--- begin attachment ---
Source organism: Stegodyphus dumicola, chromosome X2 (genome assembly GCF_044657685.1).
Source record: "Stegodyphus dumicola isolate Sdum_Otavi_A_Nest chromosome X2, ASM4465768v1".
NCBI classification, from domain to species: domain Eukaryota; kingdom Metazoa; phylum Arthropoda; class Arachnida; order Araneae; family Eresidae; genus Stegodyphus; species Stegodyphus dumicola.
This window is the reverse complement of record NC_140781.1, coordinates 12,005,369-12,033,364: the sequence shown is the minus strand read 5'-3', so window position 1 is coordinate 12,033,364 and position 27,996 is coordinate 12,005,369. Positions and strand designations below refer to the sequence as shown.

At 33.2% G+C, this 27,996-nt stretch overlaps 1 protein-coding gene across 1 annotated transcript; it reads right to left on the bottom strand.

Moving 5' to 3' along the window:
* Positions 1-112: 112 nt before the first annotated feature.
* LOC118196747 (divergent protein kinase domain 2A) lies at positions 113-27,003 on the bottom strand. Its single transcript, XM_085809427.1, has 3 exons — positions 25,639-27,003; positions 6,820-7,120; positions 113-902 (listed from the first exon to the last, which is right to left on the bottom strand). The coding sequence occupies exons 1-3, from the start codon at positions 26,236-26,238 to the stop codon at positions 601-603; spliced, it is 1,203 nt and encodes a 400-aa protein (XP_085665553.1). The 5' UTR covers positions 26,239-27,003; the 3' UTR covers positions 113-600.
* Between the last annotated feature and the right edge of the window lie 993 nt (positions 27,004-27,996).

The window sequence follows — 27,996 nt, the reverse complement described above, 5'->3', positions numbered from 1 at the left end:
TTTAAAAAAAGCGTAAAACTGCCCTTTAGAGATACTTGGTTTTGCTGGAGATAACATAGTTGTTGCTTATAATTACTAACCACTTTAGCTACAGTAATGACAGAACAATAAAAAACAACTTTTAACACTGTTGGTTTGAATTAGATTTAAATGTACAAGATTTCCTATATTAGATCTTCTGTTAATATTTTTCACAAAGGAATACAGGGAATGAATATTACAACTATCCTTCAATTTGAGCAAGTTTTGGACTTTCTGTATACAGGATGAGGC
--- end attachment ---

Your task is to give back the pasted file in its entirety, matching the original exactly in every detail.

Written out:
Source organism: Stegodyphus dumicola, chromosome X2 (genome assembly GCF_044657685.1).
Source record: "Stegodyphus dumicola isolate Sdum_Otavi_A_Nest chromosome X2, ASM4465768v1".
NCBI classification, from domain to species: domain Eukaryota; kingdom Metazoa; phylum Arthropoda; class Arachnida; order Araneae; family Eresidae; genus Stegodyphus; species Stegodyphus dumicola.
This window is the reverse complement of record NC_140781.1, coordinates 12,005,369-12,033,364: the sequence shown is the minus strand read 5'-3', so window position 1 is coordinate 12,033,364 and position 27,996 is coordinate 12,005,369. Positions and strand designations below refer to the sequence as shown.

At 33.2% G+C, this 27,996-nt stretch overlaps 1 protein-coding gene across 1 annotated transcript; it reads right to left on the bottom strand.

Moving 5' to 3' along the window:
* Positions 1-112: 112 nt before the first annotated feature.
* LOC118196747 (divergent protein kinase domain 2A) lies at positions 113-27,003 on the bottom strand. Its single transcript, XM_085809427.1, has 3 exons — positions 25,639-27,003; positions 6,820-7,120; positions 113-902 (listed from the first exon to the last, which is right to left on the bottom strand). The coding sequence occupies exons 1-3, from the start codon at positions 26,236-26,238 to the stop codon at positions 601-603; spliced, it is 1,203 nt and encodes a 400-aa protein (XP_085665553.1). The 5' UTR covers positions 26,239-27,003; the 3' UTR covers positions 113-600.
* Between the last annotated feature and the right edge of the window lie 993 nt (positions 27,004-27,996).

The window sequence follows — 27,996 nt, the reverse complement described above, 5'->3', positions numbered from 1 at the left end:
TTTAAAAAAAGCGTAAAACTGCCCTTTAGAGATACTTGGTTTTGCTGGAGATAACATAGTTGTTGCTTATAATTACTAACCACTTTAGCTACAGTAATGACAGAACAATAAAAAACAACTTTTAACACTGTTGGTTTGAATTAGATTTAAATGTACAAGATTTCCTATATTAGATCTTCTGTTAATATTTTTCACAAAGGAATACAGGGAATGAATATTACAACTATCCTTCAATTTGAGCAAGTTTTGGACTTTCTGTATACAGGATGAGGC